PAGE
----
Agricolture and CO2
Europe and Italy in the new Carbon Farming policies
Carbon is the basic element of life, of our societies and our economies.
However, emissions from the combustion of fossil fuels, from industrial processes and from land use changes are stoked in the oceans and are drastically increasing the concentration of CO2 in the atmosphere. In response to the urgent need for climate action, the European Union has established the goal of climate neutrality by 2050 in all sectors of the economy.
To achieve this ambitious goal, we need to create sustainable and climate-resilient carbon cycles through three main actions:
Reduce dependence on carbon, moving to a circular economy with the use of renewable energy.
Recycle the carbon so that it can be used instead of carbon of fossil origin.
Enhance the carbon offsetting solutions capturing CO2 from the atmosphere and storing it in the ecosystems in the long-term.
European Green new
EU has issued the European Green Deal which aims to reduce NET emissions by 2030 by 55% compared to the reference figure (1990), and to achieve carbon neutrality by 2050 (Climate Target Plan).
A brief summary of the units of measurement used to measure pollution and compensation, from UN to EU and Italy.
1. The United Nations has called a Conference of the Parties (COP) of all those participating in the UN Convention on Climate Change, with the aim of offsetting 58 billion tons of CO2.
2. The European Union through the ETS (see below) has set the goal of eliminating 4 billion tons of CO2eq.
3. Italy with voluntary markets aims to eliminate 300 million tons of CO2.
Focusing on industries and business, two other elements must be considered:
Supply chain. The EU laws quote several times the “supply chain reporting” meaning that large companies will have to include suppliers in their financial statements and this could lead to an indirect obligation to adhere to the Zero Carbon policies, even for those who are not required to do so.
EU funds. The Legislative Decree of 28 May 2021 on the Italian Government, as many other national laws, is part of the Next Generation EU plan. These laws ask any supplier of the government (or other authorities) to comply to environmental standards.
In addition, big companies must comply other obligations according to the industry and the dimensions:
Major polluters, emitting more than 25,000 tons of CO2, bound to compensate with the ETS bought each year within an auction organized by the European Union or alternatively in a second auction between companies.
All companies with at least 500 employees, listed on the stock exchange, which are required to submit the sustainability report.
In addition to this scenario, there is a recent European law of 2021 which has widen the range of companies that must present the sustainability report: not only companies with 500 employees and listed on the stock exchange, but all companies with more than 250 employees.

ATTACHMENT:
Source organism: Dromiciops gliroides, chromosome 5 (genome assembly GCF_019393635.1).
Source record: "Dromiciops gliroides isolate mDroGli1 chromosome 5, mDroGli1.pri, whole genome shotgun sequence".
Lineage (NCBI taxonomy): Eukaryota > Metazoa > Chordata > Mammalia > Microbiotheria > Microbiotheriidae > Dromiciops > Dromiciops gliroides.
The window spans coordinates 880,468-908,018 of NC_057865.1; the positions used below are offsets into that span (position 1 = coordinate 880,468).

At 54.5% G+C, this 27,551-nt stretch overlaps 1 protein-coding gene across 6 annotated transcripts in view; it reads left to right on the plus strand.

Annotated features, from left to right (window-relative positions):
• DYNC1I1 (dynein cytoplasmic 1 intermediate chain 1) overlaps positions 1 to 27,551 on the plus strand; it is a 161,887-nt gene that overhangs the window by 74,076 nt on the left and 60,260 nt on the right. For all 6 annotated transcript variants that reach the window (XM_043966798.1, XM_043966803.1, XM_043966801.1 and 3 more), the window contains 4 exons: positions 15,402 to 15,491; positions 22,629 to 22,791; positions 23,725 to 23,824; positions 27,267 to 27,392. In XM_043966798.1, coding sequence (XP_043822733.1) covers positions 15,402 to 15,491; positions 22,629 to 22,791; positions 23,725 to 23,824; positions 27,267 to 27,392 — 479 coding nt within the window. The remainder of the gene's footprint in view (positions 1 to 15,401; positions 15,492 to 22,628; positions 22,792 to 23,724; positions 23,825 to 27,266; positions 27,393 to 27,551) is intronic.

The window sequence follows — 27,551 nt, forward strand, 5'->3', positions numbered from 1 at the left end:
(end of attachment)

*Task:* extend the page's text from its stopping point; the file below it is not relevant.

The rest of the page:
Who manages ETS
ETS = Permits to pollute.
With the Kyoto Protocol, “permits to issue” have become an obligation for BIG POLLUTERS.
The EU Directive states that plants in Europe with high volumes of emissions, over 25,000 tons in a year, cannot operate without an authorization to emit CO2 into the atmosphere.
Each authorized plant must annually monitor its emissions and offset with European emission allowances (European Union Allowances, EUA and European Union Aviation Allowances, EUA A – both equivalent to 1 ton of CO2eq) which can be bought and sold on the European market.
The ETS (Emission Trading Scheme) is a double-auction system that started in 2018-2019. The European Union issues a certain number of EUAs (emission permits or carbon credits), with a first auction some companies grab these EUAs with a second one, companies that are left without can buy those in excess from those who have taken them in the first auction.
The EU-ETS use only credits deriving from plants working on capture, transport, and storage of CO2 (CCS) but has no credits from the forestry sector.
Europe is gradually reducing the supply of these permits every year so that the price ETS increases. Hence, for these companies it becomes less expensive to reduce their carbon footprint than the permit itself.
The important news is that Artur Runge-Metzger, head of the Directorate-General for Climate of the European Commission has expressed a favourable opinion for including forest credits in the future EU-ETS as long as there is a reliable accounting, monitoring and certification system. It means that an important expert has acknowledged forests strategic potential to reach the ambitious emission reduction objectives enshrined in international agreements and EU laws.
What happens in Italy?
In Italy, the ETS system is managed by the GSE, a part of the ETS Committee (National Committee for the management of Directive 2003/87 / EC and for the support in the management of the project activities of the Kyoto Protocol). GSE is an inter-ministerial organization working as national authority to apply the ETS scheme in Italy.
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